Why oh why, if you chose to use the government-supplied non-Free program, wouldn't you install it from the government site, like everyone else presumably does, or perhaps from some repository *truly* external to Debian (maintained by Debian fans that happen to live under the same authoritarian government)? How do you turn that into a requirement for Debian to contaminate its repositories with non-Free Software, betraying both of its primary goals (freedom and users)? How does your strawman feel now? :-)

Zacchiroli: working with FSF on Debian Free-ness assessment

Posted Jul 5, 2012 7:43 UTC (Thu) by anselm (subscriber, #2796) [Link]

Don't you agree that the lack of freedoms in the latter, that presumably leads you to choose the former, would be detrimental (and thus harmful) to you, no matter how much you need the features offered by the software?

Don't try moving the goal posts. Your contrived scenario has nothing to do with what I posted earlier. Of course if the two packages differ only in that one is free and the other is non-free, it makes more sense to pick the free one. However, I already explained that I personally use non-free software only if it does something I need and there is no free software available which does the same thing. Hence your premise doesn't apply to the situation I was talking about.

You may argue that in this case it is better to write a free piece of software that implements the missing functionality. This is true in an ideal world where programming takes no effort. In the real world I don't always have the time and wherewithal on top of my regular project load to, say, reverse-engineer and reimplement a complex undocumented proprietary communication protocol to do something that is only an ancillary part of my actual work. In other cases I have written free software that does what I require. This is not a black-and-white world.

Proprietary software considered less useful

Posted Jul 5, 2012 13:18 UTC (Thu) by man_ls (guest, #15091) [Link]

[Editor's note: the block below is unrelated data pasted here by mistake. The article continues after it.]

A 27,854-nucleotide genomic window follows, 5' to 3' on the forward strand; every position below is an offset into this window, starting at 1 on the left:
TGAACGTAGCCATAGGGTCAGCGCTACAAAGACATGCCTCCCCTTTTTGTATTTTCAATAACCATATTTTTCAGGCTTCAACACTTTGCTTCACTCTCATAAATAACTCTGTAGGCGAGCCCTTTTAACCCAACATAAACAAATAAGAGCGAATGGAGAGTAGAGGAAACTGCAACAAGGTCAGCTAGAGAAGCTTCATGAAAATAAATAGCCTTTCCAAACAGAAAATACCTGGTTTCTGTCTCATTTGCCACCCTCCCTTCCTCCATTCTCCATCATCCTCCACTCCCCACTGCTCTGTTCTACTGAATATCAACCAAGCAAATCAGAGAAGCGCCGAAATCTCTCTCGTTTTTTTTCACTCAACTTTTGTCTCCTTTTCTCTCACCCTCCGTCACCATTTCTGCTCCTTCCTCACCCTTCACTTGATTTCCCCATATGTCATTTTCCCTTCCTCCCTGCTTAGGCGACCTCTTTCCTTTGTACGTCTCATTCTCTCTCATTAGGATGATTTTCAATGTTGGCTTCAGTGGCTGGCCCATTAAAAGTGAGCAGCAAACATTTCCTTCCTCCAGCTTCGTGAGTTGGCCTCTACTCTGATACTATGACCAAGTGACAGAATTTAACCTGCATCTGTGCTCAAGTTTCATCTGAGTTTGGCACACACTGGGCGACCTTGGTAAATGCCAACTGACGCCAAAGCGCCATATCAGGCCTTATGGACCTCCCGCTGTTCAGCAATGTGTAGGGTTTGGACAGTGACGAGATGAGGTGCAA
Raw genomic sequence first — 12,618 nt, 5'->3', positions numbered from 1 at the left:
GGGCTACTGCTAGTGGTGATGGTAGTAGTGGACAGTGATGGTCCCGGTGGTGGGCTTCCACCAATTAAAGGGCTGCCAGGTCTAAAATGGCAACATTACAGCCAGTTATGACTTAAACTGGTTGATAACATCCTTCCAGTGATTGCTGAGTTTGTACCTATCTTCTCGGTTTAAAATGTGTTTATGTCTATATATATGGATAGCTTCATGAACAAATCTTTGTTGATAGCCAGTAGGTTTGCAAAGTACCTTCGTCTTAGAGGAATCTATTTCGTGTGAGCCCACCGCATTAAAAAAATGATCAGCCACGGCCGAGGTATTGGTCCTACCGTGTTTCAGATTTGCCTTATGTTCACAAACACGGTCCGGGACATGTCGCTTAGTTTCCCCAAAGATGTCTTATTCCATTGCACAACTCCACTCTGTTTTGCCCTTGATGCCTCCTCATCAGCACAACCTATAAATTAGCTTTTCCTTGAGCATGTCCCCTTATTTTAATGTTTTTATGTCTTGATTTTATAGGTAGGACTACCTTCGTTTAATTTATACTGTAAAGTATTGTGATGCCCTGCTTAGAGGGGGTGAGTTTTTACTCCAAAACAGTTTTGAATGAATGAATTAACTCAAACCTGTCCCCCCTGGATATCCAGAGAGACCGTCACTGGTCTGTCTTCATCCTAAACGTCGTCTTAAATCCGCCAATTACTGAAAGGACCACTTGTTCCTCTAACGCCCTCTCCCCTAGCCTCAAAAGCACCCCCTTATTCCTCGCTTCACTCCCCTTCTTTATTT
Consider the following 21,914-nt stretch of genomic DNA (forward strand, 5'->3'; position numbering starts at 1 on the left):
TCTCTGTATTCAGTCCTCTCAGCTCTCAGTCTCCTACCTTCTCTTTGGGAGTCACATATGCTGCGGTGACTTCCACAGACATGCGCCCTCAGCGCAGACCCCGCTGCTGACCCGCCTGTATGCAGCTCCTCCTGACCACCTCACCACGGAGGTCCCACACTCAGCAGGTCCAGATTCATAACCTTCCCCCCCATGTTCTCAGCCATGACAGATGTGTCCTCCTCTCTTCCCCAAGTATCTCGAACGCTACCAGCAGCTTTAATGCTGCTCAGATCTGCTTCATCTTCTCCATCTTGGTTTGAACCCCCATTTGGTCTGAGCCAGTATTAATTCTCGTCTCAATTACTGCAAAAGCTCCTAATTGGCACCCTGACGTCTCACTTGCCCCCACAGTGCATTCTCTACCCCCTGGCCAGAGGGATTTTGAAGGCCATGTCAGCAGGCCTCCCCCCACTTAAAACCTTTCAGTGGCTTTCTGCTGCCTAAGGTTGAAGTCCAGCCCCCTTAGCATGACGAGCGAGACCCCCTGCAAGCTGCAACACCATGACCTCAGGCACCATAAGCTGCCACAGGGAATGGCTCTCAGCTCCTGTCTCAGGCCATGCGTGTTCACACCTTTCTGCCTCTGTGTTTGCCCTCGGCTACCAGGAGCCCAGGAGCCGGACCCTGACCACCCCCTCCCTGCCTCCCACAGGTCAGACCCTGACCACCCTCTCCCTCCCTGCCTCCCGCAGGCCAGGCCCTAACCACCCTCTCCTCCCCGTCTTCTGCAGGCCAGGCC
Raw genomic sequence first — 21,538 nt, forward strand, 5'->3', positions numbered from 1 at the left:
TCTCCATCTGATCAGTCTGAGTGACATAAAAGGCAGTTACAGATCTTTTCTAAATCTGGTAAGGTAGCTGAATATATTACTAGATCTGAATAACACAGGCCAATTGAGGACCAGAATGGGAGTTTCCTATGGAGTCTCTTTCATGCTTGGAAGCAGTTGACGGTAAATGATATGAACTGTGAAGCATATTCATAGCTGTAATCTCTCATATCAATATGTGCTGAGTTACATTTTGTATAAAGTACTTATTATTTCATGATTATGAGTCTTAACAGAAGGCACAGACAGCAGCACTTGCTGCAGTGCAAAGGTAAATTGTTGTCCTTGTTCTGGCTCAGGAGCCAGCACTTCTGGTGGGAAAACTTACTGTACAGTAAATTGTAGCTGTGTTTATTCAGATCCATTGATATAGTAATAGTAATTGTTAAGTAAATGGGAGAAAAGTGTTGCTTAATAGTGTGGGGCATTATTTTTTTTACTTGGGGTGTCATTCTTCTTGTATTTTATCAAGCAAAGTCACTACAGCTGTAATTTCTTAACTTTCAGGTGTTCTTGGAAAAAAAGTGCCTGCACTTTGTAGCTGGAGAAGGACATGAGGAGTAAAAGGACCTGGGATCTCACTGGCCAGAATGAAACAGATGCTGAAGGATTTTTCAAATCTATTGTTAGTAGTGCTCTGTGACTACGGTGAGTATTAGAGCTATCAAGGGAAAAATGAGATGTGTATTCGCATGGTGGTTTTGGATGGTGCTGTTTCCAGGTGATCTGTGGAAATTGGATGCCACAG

Don't you agree that the lack of freedoms in the latter, that presumably leads you to choose the former, would be detrimental (and thus harmful) to you, no matter how much you need the features offered by the software?
I don't agree at all. Proprietary software is less useful than free software, but it is not harmful. Having to use unrar from the nonfree repos because the free unrar doesn't work for me, I am not harmed by the former. True, I lose some of my freedoms to study and modify the code, but usually I don't want to exercise those freedoms so I don't care -- I just want to decompress the fine .rar archives.

Is the free version actively harmed because (having the nonfree binary) nobody cares enough to make it work? True. Again, is it harmful to users? Nope, it is just less useful than it would be otherwise.

Other proprietary software can be actively harmful because it is full of security holes (like Acrobat), it places impractical restrictions on how we use software (like DVD players), or locks people down to proprietary formats (like Office), but being proprietary per se is not so relevant -- many of the same effects can be achieved with free software.

Proprietary software considered less useful

Posted Jul 5, 2012 15:21 UTC (Thu) by mikov (subscriber, #33179) [Link]

Hmm. It is harmful to users if they want to unrar from a platform for which the non-free version doesnt exist.

Proprietary software considered less useful

Posted Jul 5, 2012 17:34 UTC (Thu) by man_ls (guest, #15091) [Link]

That means that proprietary software can be harmful to some users -- who don't even have access to said proprietary software. However those users do have the motivation to write a free replacement... Not that I deny that effect, but it is, you will agree, a long shot.

I would even prefer the moral argument: proprietary software is harmful to the hearts and minds of users who accept the state of affairs.

But I think it is enough to say that proprietary software is less useful than free software, and work from there. Being a card-carrying member of the FSFE and a long-time Debian user, I like Debian's stance, although I would welcome a large, dire warning about nonfree repos.

Proprietary software considered less useful

Posted Jul 5, 2012 17:19 UTC (Thu) by pabs (subscriber, #43278) [Link]

You might want to run these commands:

apt-get install unar ; apt-get purge unrar

Zacchiroli: working with FSF on Debian Free-ness assessment

Posted Jul 6, 2012 15:39 UTC (Fri) by RonP (guest, #81968) [Link]

I disagree with this. Take the case of Broadcom Wireless devices used in older Dell laptops. The reality is, if you had one and wanted Debian the only option was to use Broadcom's non-free drivers. I spent hours trying to figure out how to do this. Why should Debian be penalized for Broadcom's refusal to open source the driver? In my opinion Broadcom was the culprit not Debian and Debian was right in trying to help me deal with the practical issue of making my system work. Sometimes there are limits in choices.

Zacchiroli: working with FSF on Debian Free-ness assessment

Posted Jul 6, 2012 12:04 UTC (Fri) by njwhite (guest, #51848) [Link]